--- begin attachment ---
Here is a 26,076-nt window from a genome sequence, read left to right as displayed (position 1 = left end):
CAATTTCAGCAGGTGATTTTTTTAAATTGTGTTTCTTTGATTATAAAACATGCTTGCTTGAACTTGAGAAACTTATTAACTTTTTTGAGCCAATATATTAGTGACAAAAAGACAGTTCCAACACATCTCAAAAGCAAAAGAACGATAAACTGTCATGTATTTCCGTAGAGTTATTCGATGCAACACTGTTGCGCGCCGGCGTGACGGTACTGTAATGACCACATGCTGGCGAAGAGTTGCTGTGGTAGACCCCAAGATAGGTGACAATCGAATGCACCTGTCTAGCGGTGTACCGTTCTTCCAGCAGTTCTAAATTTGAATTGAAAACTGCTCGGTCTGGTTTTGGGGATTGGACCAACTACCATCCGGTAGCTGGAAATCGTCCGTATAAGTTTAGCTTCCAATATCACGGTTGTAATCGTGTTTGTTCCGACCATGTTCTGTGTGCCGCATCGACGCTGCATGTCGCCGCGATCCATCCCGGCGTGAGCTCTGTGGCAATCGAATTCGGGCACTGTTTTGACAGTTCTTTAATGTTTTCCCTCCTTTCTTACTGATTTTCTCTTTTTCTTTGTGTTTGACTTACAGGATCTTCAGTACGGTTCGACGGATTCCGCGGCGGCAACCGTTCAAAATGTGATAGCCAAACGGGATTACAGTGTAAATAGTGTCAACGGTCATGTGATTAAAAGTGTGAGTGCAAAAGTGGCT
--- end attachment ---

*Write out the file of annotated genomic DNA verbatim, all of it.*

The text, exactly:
Here is a 26,076-nt window from a genome sequence, read left to right as displayed (position 1 = left end):
CAATTTCAGCAGGTGATTTTTTTAAATTGTGTTTCTTTGATTATAAAACATGCTTGCTTGAACTTGAGAAACTTATTAACTTTTTTGAGCCAATATATTAGTGACAAAAAGACAGTTCCAACACATCTCAAAAGCAAAAGAACGATAAACTGTCATGTATTTCCGTAGAGTTATTCGATGCAACACTGTTGCGCGCCGGCGTGACGGTACTGTAATGACCACATGCTGGCGAAGAGTTGCTGTGGTAGACCCCAAGATAGGTGACAATCGAATGCACCTGTCTAGCGGTGTACCGTTCTTCCAGCAGTTCTAAATTTGAATTGAAAACTGCTCGGTCTGGTTTTGGGGATTGGACCAACTACCATCCGGTAGCTGGAAATCGTCCGTATAAGTTTAGCTTCCAATATCACGGTTGTAATCGTGTTTGTTCCGACCATGTTCTGTGTGCCGCATCGACGCTGCATGTCGCCGCGATCCATCCCGGCGTGAGCTCTGTGGCAATCGAATTCGGGCACTGTTTTGACAGTTCTTTAATGTTTTCCCTCCTTTCTTACTGATTTTCTCTTTTTCTTTGTGTTTGACTTACAGGATCTTCAGTACGGTTCGACGGATTCCGCGGCGGCAACCGTTCAAAATGTGATAGCCAAACGGGATTACAGTGTAAATAGTGTCAACGGTCATGTGATTAAAAGTGTGAGTGCAAAAGTGGCT